Proceedings against a state enterprise

To what extent do proceedings against a state enterprise or similar entity affect the immunity enjoyed by the state? Is there precedent for piercing the corporate veil to subject the state itself to those proceedings?

Section 1603 of the Act provides that a foreign state ‘includes a political subdivision of a foreign state or an agency or instrumentality of a foreign state’. A state enterprise may qualify as a foreign state provided the tripartite test in section 1603(b) is met, namely, that the enterprise is:

  • a separate legal person;
  • an organ of a foreign state or political subdivision thereof, or a majority of whose shares or other ownership interest is owned by a foreign state or political subdivision thereof; and
  • neither a citizen of the United States nor created under the laws of any third country.

 

When a state enterprise qualifies as a foreign state, whether it will be amenable to suit depends on the applicability of the exceptions to sovereign immunity set out in sections 1605 to 1607 of the Act. For example, an airline that was wholly owned by the government of the Dominican Republic was considered an instrumentality of a foreign state although it had several offices and bank accounts in the United States and paid city, state and federal taxes (see Arango v Guzman Travel Advisors, 761 F2d 1527 (11th Cir 1985)). Likewise, an airline that was 97 per cent owned by the Ecuadorian Air Force was held to be an instrumentality of a foreign state (see Keller v Transportes Aereos Militares Ecuadorianos, 601 F Supp 787 (DC Dist 1985)).

However, in Filler v Hanvit Bank, the Court of Appeals for the Second Circuit held that certain South Korean commercial banks did not enjoy sovereign immunity under the Act because the majority of the banks’ stock was owned by the Korean Deposit Insurance Corporation and was therefore not directly owned by South Korea (378 F3d 213 (2d Cir 2004) cert den). This follows the Supreme Court’s ruling in Dole Food Co v Patrickson, that settled the issue of ‘tiering’, finding that a foreign state must itself directly own a majority of the shares of an enterprise if that enterprise is to be deemed an instrumentality of the state under the Act. In that case, ownership of the defendant company was at various times separated from the state of Israel by one or more corporate layers (see 538 US 468 (2003); compare with In re Aircrash Disaster near Roselawn, 909 F Supp 1083 (ND Ill 1995), in which jurisdiction was upheld even though the aircraft manufacturer was indirectly owned by French and Italian governments through tiers of government-owned corporations, holding that the manufacturer was entitled to foreign state status despite ‘tiering’ of ownership through intermediaries since two foreign governments owned a majority of each intermediate corporation).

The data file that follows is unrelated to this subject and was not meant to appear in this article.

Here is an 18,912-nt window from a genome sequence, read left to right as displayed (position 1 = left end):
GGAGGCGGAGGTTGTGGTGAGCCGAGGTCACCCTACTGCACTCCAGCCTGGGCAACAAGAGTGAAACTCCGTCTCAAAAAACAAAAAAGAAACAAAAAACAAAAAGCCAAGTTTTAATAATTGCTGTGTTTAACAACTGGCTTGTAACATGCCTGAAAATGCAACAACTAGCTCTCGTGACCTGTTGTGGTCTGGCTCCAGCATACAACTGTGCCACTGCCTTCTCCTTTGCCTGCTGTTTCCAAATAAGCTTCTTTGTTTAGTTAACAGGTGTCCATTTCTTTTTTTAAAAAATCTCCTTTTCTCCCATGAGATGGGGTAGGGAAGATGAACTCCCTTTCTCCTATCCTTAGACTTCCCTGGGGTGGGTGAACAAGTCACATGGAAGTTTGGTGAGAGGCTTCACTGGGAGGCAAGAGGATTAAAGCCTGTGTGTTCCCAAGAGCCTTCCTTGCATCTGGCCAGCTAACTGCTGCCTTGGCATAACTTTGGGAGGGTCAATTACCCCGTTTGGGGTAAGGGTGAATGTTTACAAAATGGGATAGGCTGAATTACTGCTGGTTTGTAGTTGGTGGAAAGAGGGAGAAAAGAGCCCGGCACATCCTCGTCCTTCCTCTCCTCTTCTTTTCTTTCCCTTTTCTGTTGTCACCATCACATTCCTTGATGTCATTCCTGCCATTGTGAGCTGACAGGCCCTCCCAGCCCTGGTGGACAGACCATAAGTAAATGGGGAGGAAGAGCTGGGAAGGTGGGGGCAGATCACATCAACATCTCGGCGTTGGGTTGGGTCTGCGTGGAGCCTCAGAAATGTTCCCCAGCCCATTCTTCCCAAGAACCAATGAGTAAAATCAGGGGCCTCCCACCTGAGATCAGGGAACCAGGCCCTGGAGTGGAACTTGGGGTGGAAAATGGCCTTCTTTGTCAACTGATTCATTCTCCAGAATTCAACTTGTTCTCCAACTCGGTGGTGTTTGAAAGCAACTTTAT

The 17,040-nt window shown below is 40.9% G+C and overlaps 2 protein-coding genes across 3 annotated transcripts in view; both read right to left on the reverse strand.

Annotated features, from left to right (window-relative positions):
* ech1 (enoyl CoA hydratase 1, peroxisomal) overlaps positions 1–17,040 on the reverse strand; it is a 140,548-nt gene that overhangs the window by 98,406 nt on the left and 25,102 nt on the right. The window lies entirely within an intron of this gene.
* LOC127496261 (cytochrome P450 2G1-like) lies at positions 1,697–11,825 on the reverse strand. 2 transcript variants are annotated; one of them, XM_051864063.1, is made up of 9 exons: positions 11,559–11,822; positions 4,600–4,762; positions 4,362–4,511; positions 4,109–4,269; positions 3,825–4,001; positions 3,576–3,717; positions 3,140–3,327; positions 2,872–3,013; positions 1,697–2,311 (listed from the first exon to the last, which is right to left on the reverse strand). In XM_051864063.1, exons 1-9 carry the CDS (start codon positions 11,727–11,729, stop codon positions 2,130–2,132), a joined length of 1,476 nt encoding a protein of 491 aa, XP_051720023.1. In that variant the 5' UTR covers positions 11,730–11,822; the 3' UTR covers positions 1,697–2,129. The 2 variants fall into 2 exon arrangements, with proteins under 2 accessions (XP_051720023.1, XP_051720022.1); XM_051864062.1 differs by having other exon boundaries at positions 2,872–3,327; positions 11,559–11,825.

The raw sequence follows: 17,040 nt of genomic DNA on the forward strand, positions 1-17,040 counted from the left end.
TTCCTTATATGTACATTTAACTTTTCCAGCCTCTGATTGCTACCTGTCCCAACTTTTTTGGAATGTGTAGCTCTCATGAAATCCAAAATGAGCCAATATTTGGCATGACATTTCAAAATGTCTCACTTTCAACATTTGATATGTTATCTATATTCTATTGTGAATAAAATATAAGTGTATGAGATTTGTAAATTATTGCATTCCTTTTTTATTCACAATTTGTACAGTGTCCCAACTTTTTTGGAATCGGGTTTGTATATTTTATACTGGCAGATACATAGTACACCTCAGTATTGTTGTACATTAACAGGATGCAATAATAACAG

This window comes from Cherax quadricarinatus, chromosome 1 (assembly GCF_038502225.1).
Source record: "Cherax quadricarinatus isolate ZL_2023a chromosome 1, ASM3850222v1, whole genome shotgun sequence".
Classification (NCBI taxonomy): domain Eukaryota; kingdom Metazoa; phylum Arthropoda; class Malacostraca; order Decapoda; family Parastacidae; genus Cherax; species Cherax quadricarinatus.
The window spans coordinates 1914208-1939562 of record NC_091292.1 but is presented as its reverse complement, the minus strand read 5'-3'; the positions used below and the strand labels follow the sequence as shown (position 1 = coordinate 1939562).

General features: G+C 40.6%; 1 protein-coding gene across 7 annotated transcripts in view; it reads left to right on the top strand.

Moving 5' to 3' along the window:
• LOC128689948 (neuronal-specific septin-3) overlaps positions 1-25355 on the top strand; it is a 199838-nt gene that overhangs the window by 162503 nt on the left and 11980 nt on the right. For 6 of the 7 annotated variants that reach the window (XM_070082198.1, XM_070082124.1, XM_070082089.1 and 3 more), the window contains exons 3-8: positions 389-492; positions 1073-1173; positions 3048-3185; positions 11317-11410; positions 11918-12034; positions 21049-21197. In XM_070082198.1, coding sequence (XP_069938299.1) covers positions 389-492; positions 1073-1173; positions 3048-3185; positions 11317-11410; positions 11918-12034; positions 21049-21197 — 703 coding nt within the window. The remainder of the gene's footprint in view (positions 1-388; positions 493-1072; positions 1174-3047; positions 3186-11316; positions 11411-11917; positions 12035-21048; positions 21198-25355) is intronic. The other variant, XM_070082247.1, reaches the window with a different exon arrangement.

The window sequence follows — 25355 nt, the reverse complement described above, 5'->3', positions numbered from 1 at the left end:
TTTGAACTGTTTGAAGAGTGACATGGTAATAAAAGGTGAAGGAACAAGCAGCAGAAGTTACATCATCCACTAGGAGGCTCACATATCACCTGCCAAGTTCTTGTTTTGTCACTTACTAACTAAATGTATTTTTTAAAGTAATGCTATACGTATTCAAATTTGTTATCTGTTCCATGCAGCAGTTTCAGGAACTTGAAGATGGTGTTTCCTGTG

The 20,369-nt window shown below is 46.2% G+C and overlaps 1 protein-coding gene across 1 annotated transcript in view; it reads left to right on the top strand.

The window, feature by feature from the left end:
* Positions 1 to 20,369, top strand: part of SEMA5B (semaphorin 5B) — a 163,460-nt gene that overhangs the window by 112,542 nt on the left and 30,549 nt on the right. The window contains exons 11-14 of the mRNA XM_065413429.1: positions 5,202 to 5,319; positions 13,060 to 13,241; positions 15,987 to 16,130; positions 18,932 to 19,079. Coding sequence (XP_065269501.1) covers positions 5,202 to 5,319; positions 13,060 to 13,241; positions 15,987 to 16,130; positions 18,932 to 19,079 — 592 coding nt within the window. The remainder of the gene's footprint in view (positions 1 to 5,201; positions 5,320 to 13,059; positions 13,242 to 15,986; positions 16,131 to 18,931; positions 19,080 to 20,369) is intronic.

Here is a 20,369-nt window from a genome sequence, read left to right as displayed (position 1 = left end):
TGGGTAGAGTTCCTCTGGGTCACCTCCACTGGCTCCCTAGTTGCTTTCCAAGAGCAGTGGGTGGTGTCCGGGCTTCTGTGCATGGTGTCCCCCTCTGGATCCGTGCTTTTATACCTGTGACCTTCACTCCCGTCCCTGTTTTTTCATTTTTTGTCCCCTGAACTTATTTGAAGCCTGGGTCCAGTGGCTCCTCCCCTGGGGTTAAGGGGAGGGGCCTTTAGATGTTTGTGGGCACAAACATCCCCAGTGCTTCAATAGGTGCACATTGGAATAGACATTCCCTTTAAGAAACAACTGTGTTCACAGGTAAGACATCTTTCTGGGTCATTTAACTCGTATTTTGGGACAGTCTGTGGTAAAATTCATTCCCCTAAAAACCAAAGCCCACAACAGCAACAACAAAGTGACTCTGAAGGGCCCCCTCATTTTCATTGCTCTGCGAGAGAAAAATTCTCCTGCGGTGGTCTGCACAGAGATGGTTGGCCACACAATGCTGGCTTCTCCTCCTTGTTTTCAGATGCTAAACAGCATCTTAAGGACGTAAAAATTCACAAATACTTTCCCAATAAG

However, even if the entity is not majority-owned by a foreign state, it may still qualify as an ‘agency or instrumentality of a foreign state’ if it is an ‘organ’ of a foreign state (section 1603(b)(2)). The term ‘organ’ is not defined in the Act and the US Circuit Courts have adopted different tests to determine whether an entity is an organ of a foreign state. For example, in USX Corp v Adriatic Ins Co, the Court of Appeals for the Third Circuit considered whether an insurance company was an organ of the Irish government and concluded that ‘for an entity to be an organ of a foreign state, it must engage in public activity on behalf of foreign government’ (see 345 F3d 190 (3d Cir 2003) at 208, considering the findings of the Ninth and Fifth Circuits in EOTT Energy Operating Ltd P’Ship v Winterthur Swiss Ins Co, 257 F3d 992 (9th Cir 2001) at 997 and Kelly v Syria Shell Petroleum Dev BV, 213 F3d 841 (5th Cir 2000) at 846 and 847).

The Third Circuit also synopsised the various factors employed by the Courts of Appeals for the Ninth and Fifth Circuits, in particular:

  • the circumstances surrounding the entity’s creation;
  • the purpose of the entity’s activities;
  • the degree of supervision by the government;
  • the level of government financial support;
  • the entity’s employment policies, particularly regarding whether the foreign entity requires the hiring of public employees and pays their salaries; and
  • the entity’s obligations and privileges, and added an additional factor, namely the ownership structure of the entity.